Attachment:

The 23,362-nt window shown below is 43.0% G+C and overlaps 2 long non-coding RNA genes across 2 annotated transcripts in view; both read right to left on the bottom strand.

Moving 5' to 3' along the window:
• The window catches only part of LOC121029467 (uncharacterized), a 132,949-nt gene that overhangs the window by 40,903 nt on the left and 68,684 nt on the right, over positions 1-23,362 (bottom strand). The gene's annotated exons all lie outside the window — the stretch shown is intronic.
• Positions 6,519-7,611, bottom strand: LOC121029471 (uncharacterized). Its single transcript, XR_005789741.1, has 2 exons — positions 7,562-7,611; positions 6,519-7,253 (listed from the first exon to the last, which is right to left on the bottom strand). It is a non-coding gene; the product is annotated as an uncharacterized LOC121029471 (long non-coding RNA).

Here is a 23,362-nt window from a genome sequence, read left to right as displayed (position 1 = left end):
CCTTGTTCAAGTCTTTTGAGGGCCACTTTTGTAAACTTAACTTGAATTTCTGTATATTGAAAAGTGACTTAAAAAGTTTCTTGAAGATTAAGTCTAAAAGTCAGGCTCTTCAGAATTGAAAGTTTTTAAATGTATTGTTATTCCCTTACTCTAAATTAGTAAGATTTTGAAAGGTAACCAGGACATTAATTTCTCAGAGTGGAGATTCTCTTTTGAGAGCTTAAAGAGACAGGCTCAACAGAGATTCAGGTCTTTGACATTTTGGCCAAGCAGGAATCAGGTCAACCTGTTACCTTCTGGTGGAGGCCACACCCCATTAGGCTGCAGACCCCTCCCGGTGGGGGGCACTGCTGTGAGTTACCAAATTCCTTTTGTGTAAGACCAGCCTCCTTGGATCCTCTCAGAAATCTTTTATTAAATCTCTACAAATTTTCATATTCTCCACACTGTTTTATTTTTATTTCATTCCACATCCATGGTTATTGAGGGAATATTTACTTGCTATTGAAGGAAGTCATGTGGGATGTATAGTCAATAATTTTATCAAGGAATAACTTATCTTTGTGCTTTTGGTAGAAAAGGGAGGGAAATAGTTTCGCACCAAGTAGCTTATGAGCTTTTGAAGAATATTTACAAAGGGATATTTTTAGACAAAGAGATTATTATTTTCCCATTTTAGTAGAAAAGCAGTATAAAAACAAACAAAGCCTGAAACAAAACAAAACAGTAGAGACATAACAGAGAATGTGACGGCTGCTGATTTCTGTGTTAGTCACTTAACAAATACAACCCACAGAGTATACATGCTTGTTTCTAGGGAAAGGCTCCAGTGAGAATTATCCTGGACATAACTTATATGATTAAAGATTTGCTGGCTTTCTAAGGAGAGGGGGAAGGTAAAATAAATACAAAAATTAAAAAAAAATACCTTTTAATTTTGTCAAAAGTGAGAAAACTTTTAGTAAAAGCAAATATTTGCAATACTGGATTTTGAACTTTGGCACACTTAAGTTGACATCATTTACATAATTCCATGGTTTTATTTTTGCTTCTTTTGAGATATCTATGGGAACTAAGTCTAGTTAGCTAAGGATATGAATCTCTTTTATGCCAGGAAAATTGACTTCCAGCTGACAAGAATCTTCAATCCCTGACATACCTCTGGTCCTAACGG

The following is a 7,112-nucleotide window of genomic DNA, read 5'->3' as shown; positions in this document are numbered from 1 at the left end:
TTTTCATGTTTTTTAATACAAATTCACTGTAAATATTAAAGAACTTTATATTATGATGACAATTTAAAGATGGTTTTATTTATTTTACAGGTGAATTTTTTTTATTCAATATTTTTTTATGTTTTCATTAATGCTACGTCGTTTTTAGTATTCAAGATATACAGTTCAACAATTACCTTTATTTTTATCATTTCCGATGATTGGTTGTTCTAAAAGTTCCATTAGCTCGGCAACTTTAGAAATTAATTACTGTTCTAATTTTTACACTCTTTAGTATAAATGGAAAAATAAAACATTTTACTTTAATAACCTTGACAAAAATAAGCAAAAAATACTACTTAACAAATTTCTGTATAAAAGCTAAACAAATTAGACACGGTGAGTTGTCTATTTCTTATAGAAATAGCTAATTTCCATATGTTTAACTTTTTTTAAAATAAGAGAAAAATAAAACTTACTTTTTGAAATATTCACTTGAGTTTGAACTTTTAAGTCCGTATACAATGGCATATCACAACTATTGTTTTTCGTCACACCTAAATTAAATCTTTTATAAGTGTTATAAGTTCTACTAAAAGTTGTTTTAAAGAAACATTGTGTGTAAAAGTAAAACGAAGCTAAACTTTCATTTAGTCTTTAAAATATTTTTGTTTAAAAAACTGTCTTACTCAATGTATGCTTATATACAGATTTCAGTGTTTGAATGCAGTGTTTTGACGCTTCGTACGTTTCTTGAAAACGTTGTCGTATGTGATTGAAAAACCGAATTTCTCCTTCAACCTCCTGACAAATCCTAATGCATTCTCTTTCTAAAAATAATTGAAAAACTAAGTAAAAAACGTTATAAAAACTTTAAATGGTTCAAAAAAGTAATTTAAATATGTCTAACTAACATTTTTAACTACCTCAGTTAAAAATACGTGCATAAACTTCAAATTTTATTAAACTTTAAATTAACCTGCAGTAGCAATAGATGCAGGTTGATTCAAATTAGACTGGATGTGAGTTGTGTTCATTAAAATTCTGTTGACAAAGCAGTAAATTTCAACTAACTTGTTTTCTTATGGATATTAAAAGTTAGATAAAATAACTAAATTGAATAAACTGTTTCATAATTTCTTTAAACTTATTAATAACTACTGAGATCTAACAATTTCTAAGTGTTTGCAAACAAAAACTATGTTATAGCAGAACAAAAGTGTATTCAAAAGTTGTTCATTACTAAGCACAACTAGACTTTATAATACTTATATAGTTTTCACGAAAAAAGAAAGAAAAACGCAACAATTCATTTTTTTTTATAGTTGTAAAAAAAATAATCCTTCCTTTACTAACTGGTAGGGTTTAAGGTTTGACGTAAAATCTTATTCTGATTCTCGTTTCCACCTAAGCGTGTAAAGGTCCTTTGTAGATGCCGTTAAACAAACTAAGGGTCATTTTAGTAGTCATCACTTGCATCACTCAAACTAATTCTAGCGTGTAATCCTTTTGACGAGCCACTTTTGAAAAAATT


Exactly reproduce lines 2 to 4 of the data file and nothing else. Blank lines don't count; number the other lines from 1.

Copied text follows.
Moving 5' to 3' along the window:
• The window catches only part of LOC121029467 (uncharacterized), a 132,949-nt gene that overhangs the window by 40,903 nt on the left and 68,684 nt on the right, over positions 1-23,362 (bottom strand). The gene's annotated exons all lie outside the window — the stretch shown is intronic.
• Positions 6,519-7,611, bottom strand: LOC121029471 (uncharacterized). Its single transcript, XR_005789741.1, has 2 exons — positions 7,562-7,611; positions 6,519-7,253 (listed from the first exon to the last, which is right to left on the bottom strand). It is a non-coding gene; the product is annotated as an uncharacterized LOC121029471 (long non-coding RNA).